When Smith went down with a concussion in the ninth game of the season, Kaepernick stepped in and played admirably. He started the final seven games of the season and helped lead the 49ers to the Super Bowl.
Kaepernick steadily improved over the second half of the year. He became a more disciplined quarterback, not running at the slightest bit of trouble.
Kaepernick's strong arm and outstanding running ability gave the 49ers a big-play dimension they did not have with Smith at the helm. The 49ers believe they have found their franchise quarterback in Kaepernick.
Perhaps the most intriguing selection in the 2011 draft was Bruce Miller in round seven. Miller was a defensive end at Central Florida but was converted to a fullback by the 49ers.
As a fullback, Miller did extremely well. He eventually beat out incumbent Moran Norris and started the final eight games of the 2011 season. He did so well that the 49ers jettisoned Norris completely in 2012.
The 2011 draft also produced some solid depth for the 49ers. Cornerback Chris Culliver, a third-round selection, was the 49ers' nickel back this past season.
Running back Kendall Hunter was getting carries and producing as Frank Gore's backup last year until a torn Achilles knocked him out in the 11th game of the year. Hunter will be competing with LaMichael James for the coveted backup role behind Gore this year.
Offensive lineman Daniel Kilgore provides depth at both the guard and center positions.
No longer on the team are Ronald Johnson, Colin Jones, Mike Person and Curtis Holcomb. None of these players were selected above the sixth round.
49ers' 2011 Draft Grade: A
A.J. Jenkins did not have a reception in 2012.
Although it is a bit premature to give a final grade to this draft after one season things do not look good. This is easily Trent Baalke's worst draft as the 49ers' GM.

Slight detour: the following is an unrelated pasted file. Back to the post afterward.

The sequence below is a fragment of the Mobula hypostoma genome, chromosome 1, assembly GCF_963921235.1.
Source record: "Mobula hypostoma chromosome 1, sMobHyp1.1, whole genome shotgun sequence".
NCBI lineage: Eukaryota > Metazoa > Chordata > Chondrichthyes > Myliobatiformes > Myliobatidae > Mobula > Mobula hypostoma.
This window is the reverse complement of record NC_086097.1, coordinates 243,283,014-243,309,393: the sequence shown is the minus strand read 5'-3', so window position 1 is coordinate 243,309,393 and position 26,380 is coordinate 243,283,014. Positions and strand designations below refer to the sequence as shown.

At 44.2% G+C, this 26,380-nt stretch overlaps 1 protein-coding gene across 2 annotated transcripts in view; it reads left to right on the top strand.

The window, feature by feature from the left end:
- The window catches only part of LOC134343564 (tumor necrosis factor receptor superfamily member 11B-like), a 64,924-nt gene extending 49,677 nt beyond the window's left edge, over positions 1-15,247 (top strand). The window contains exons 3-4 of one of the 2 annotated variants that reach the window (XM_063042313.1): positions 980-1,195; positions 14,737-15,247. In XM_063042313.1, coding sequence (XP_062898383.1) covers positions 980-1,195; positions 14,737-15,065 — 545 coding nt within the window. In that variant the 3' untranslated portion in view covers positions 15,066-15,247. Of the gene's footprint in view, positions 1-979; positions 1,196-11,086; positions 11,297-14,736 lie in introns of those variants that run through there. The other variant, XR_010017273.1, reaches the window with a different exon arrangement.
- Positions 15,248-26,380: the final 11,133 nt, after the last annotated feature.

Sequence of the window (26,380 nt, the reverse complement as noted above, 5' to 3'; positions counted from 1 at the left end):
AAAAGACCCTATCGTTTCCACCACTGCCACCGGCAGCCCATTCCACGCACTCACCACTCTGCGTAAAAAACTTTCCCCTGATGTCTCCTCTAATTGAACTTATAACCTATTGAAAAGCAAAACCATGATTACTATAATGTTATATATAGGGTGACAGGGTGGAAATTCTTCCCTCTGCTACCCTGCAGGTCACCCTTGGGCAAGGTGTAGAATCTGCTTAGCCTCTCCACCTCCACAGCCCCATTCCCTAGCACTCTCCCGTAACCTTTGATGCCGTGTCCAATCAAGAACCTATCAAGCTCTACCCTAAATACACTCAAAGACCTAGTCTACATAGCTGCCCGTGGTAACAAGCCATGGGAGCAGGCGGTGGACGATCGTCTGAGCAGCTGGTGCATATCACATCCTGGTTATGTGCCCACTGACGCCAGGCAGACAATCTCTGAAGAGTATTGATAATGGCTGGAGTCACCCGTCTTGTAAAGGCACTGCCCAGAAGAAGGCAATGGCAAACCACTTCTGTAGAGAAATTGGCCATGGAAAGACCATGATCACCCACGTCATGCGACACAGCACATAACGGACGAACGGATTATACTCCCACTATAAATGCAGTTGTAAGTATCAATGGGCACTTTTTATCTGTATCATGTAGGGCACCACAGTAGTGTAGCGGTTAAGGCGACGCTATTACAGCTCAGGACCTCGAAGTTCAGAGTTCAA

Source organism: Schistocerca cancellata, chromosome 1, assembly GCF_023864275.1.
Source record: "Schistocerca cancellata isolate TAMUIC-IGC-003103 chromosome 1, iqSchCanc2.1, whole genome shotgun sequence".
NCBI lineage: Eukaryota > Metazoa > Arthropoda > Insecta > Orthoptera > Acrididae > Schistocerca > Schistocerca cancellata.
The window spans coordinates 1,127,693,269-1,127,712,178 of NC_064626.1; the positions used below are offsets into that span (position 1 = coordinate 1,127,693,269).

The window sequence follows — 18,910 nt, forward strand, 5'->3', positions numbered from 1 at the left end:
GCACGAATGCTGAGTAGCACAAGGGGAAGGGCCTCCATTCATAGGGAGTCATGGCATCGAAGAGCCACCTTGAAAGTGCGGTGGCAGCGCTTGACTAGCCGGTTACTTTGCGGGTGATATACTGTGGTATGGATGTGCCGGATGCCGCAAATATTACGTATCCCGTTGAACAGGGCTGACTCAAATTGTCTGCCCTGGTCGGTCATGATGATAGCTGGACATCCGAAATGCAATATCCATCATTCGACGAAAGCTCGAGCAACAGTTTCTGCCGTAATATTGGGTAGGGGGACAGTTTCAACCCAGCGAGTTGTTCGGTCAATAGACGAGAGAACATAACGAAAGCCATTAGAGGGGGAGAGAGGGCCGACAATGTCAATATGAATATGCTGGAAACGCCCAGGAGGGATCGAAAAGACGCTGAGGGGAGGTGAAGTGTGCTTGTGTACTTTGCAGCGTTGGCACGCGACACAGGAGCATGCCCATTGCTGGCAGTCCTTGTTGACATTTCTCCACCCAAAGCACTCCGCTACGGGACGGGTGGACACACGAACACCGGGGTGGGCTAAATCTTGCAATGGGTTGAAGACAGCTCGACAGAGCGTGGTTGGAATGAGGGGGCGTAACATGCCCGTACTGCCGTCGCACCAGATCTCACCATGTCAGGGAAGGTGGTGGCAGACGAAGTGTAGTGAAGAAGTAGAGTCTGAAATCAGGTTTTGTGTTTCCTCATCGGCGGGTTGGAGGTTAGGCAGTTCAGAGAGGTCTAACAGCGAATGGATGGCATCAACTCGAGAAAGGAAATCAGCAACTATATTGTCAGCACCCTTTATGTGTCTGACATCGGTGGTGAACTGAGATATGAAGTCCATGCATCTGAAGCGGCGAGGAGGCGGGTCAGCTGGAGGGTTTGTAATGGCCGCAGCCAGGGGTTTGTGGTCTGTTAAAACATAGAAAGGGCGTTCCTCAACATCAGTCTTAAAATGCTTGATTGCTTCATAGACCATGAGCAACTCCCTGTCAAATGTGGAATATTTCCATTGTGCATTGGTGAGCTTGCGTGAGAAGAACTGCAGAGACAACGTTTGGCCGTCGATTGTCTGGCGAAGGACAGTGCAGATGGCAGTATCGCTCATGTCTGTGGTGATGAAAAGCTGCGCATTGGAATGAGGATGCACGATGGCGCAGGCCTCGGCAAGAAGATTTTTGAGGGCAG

The 49ers' first-round selection, wide receiver A.J. Jenkins, produced nothing in 2012. He did not make a catch all season. When receivers Mario Manningham and Kyle Williams went down with injuries, Jenkins still could not get playing time.
Jenkins was generally listed as inactive for the games, as unheralded players like Chad Hall and Joe Hastings, who has been cut already this year, beat him out for active duty.
Jenkins was not mentally or physically ready for the NFL. With the injury to Michael Crabtree and the fact that Mario Manningham is not expected back for several games into the season, the 49ers are hoping to see Jenkins emerge as a starter or at least the third wide receiver.
It is too early to call Jenkins a bust, but he is definitely on that path. He has an opportunity to get plenty of playing time this year, but he needs to produce. The 49ers are hoping Jenkins can display some of the skills that made him their top pick in 2012.
The 49ers' second-round selection, LaMichael James, was a pleasant surprise. The speedster from Oregon was not seeing any action until Kendall Hunter was injured. James stepped in and did an admirable job.
James played in the 49ers' final four games and rushed 27 times for 125 yards. James also did a credible job returning kickoffs, averaging 29.8 yards per return on 14 opportunities. James will be fighting Kendall Hunter for the job as the main backup to Frank Gore.
The remainder of the 49ers' draft did not produce a single player who made any impact last season. The 49ers had no third-round pick, so Joe Looney was their next selection in the fourth round
Looney had a foot injury coming into training camp that prohibited him from practicing. He never played any meaningful downs in his rookie season.
Outside linebacker Darius Fleming tore his ACL and was lost for the season. Safety Trenton Robinson was active for only three games and did not make a tackle.
Jason Slowey, an offensive lineman, was cut. The 49ers' final pick, Cam Johnson, another linebacker, spent most of the season on the practice squad and was active for only two games. Johnson saw no meaningful action all year.
The 2012 draft has the potential to be mediocre at best. At worst, it will prove to be a colossal failure. GM Trent Baalke had his worst draft, as not one selection looks like a starting-caliber NFL player.
49ers' 2012 Draft Grade: F